This week Monday and Tuesday, the Monetary Policy Committee (MPC) of the Central Bank of Nigeria (CBN) will be meeting to review major developments in the global and domestic space since its last meeting. This 3rd meeting in 2017 is coming at a time when the global economy is viewed to be in a sweet spot following respite in global downside risks related to the US elections, Brexit uncertainty and concerns of slower growth in China. The impact of the expectations of expansionary fiscal policy is evident in the bullish trend in US equities as well as a stronger dollar. Yet, expectations of an expansionary fiscal policy by Trump’s Administration has led to a rate hike by the US Fed as well as expectation of further rate increases in 2017. Commodity prices have also remained strong since the last MPC meeting while OPEC’s May 25th meeting on oil production cut agreement should further support price at this level. We expect that an extension of the production agreement will continue to keep oil prices around US$48.00 – US$53.00 in the near term despite the threat from shale oil production in the US and Canada.
On the domestic front, there are a number of noticeable signals of a potential rebound in economic activities from Q2:2017. April’s Purchasing Managers’ Index (PMI) which settled at 51.1 points highlighted an improvement in overall business activity and reaffirmed that the economy is on its path to recovery. Also, there has been improvement in government finances occasioned by increase in domestic oil production as well as stability in global oil prices. Similarly, there has been significant improvement in the FX management which in turn has led to a remarkable improvement in FX liquidity. The CBN has continued special wholesale and retail interventions as well as the introduction of the SME window and Investors’ & Exporters’ FX window in which transactions are executed at a market determined rate (NAFEX). Consequently, rates at the I&E window and the parallel market have witnessed a convergence with NAFEX and parallel market rates closing at N381.04/US$1.00 and N381.00/US$1.00 respectively on May 18, 2017.
Relatedly, the pace of increases in Headline inflation has been on a downtrend since February, largely due to high base effect from 2016 and more recently the improvements in FX liquidity. April inflation data released during the week showed Headline inflation easing marginally from 17.3% in March 2017 to 17.2%. Core inflation continued to ease, settling at 14.8% in April 2017 from 15.4% in March. Food inflation however remained a concern, surging to 19.3% in April despite the improvement recorded in imported Food sub-index which moderated to 17.0% in April from 18.1% in March, highlighting continuous pressures in domestic food prices. However, Q1:2017 GDP data (anticipated to be released next week Tuesday) is expected to show that the economy ended the first quarter still in a recession (Afrinvest estimates 1.0% contraction), though we expect a rebound in Q2:2017 GDP due to an improvement in oil production volumes and an uptrend in the services sector.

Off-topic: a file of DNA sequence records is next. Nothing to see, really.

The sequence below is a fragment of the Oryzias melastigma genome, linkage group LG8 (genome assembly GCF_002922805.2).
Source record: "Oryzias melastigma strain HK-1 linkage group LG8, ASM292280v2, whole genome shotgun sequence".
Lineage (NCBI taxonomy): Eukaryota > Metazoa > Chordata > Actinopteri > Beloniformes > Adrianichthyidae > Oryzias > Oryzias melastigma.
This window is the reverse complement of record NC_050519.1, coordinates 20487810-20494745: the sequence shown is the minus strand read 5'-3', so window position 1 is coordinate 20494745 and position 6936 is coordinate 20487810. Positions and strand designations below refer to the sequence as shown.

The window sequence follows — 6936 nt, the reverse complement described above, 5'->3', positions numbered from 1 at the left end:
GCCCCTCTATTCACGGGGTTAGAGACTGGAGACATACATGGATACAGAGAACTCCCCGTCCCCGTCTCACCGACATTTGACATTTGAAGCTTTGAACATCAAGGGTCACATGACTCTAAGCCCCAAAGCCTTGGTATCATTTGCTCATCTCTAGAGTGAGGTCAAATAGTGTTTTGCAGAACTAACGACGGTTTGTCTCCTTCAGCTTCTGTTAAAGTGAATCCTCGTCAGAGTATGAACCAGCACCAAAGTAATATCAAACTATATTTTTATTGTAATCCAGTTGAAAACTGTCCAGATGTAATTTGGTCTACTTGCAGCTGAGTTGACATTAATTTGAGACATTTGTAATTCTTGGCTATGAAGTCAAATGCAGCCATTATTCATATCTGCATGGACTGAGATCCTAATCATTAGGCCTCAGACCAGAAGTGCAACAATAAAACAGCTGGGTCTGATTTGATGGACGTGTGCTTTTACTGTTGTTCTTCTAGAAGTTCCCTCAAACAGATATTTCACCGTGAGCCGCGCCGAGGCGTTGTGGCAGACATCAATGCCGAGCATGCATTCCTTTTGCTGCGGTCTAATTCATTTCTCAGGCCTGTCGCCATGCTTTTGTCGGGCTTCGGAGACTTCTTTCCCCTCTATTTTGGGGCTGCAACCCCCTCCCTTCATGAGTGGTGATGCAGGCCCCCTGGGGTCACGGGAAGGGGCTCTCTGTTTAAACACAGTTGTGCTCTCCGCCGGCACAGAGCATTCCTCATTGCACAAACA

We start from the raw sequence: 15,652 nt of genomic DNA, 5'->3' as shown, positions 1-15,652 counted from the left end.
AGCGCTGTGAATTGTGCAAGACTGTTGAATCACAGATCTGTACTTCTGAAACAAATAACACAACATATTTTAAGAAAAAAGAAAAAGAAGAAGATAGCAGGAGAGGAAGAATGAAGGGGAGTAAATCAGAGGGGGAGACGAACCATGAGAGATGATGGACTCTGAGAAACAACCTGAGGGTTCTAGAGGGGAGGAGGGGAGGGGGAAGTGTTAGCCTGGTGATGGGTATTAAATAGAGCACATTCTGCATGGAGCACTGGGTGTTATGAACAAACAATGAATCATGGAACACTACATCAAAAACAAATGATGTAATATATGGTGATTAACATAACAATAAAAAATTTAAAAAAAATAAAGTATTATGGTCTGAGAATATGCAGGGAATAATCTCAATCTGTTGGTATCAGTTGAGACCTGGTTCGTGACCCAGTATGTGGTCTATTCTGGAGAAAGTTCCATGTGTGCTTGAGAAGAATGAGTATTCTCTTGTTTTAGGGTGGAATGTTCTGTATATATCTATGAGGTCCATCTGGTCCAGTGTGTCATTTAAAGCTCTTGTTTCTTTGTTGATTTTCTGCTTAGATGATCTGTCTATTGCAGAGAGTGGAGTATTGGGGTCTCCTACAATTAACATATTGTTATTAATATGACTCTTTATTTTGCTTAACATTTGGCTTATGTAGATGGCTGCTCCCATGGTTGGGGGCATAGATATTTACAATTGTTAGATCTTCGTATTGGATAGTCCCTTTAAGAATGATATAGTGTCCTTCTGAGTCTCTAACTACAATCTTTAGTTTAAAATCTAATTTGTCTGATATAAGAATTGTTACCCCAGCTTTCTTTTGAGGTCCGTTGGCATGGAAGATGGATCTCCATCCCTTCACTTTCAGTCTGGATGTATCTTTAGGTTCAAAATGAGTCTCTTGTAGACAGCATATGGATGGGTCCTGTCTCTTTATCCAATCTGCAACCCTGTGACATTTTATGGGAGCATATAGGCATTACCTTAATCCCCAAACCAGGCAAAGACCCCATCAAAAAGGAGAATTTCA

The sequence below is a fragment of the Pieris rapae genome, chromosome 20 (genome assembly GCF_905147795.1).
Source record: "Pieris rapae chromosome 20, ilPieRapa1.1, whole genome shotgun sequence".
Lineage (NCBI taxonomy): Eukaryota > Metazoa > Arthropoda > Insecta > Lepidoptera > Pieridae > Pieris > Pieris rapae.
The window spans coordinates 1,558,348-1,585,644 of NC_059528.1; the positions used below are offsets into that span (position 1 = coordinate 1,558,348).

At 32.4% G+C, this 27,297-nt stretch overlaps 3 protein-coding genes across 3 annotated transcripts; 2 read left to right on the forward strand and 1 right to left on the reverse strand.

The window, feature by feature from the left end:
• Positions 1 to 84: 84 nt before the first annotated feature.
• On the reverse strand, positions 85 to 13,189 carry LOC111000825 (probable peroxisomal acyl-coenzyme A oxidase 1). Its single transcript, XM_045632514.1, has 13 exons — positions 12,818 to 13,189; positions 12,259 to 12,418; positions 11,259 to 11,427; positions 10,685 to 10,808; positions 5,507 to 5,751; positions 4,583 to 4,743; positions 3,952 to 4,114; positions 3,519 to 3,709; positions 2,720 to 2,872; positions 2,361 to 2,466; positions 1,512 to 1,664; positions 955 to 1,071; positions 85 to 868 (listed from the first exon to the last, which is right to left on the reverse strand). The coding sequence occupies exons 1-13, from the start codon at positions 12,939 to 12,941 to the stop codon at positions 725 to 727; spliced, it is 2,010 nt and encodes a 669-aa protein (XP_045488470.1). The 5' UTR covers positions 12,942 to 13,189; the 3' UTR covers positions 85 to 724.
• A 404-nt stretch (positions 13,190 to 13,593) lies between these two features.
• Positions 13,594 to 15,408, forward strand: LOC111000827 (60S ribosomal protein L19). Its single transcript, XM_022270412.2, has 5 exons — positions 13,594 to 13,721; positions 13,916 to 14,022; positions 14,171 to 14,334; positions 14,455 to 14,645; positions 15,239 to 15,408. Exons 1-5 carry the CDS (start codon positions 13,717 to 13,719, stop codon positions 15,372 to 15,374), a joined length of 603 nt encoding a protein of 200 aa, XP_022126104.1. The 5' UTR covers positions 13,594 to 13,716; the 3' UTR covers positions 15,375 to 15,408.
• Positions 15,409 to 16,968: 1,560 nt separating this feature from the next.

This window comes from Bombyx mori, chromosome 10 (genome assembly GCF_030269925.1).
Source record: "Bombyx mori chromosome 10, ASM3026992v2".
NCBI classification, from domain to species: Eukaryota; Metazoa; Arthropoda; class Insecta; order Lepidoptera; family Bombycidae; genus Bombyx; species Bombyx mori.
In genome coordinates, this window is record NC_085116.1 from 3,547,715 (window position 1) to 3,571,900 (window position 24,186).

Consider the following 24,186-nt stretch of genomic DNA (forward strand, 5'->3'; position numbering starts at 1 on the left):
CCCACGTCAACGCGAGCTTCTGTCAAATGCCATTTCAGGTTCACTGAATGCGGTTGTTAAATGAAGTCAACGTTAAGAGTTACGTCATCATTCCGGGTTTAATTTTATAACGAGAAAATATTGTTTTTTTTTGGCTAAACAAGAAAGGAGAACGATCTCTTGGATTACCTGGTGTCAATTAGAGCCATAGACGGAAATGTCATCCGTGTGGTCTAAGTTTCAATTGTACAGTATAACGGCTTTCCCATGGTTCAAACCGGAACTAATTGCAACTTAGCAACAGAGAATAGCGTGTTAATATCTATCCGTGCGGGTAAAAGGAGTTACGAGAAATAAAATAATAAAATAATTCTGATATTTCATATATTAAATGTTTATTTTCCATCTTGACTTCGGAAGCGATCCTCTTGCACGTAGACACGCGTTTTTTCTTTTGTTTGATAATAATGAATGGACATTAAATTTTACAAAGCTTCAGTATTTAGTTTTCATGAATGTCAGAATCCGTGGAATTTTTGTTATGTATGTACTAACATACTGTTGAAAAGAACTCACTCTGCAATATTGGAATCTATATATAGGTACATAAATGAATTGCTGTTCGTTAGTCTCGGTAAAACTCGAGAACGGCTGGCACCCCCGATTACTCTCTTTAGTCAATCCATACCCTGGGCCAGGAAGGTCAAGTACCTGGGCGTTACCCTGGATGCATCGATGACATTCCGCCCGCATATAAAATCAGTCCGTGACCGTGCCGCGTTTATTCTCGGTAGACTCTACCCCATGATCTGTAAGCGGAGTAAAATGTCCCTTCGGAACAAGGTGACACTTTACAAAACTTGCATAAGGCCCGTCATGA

Interestingly, the impact of the improvement in liquidity and management of foreign exchange has been evident in the performance of the equities market – which surged to a 10-month high of 28,873.44 points – as foreign investors have started returning to the market while domestic participation has also improved.
Accordingly, analysis of the various interesting developments within the economy over the last two months suggests that the May MPC meeting is to “mark attendance “as we are of the view that the Committee would be likely satisfied with the recent traction the economy garnered. Whilst the MPC will likely be comfortable with rate convergence between the street and NAFEX, the Committee would reason the need to charge the CBN to revert to the recommendation on flexible foreign exchange framework which was approved since the May 2016 Meeting.
Whilst the recent downtrend in Headline inflation, especially the satisfactory moderation in core inflation from 18.1% in Dec-2016 to 14.8% in April-2017, could justify a rate cut, we are of the view that the MPC will resist this temptation as this may be premature. Also, reducing MPR at this time will not necessarily reduce the risk perception of the country more so that a higher rate environment would further dampen bank’s appetite towards real sector lending. Similarly, reducing Cash Reserves Ratio (CRR) defies monetary policy logic given the frequency of weekly OMO mop-ups at a significantly high cost. The latest data show that as at March 2017, Commercial Banks’ Reserves with the CBN settled at N3.3tn with CRR at 22.5%. If CRR is reduced by 2.5% to 20.0% for example, a total injection of N366.0bn would be pumped into the system immediately. It will be therefore counter intuitive to reduce CRR that is at no cost to the CBN only to mop-up with OMO at expensive rate. On the flip side, our analysis completely rules out the possibility of a hike in CRR.
Afrinvest Research is of the view that the argument for maintaining status quo and consolidating on recent positives in the economy will be overriding at this May Meeting. On a balance of considerations therefore, we vote for:
I. Retention of MPR at 14.0% with the Asymmetric Window at +200 and -500
II. A hold on CRR at 22.5%; and
III. Retention of Liquidity Ratio at 30.0%; and
We reason that the convergence of multiple FX windows into one truly flexible market determined FX structure will further boost investor confidence and buoy foreign portfolio inflow into the country.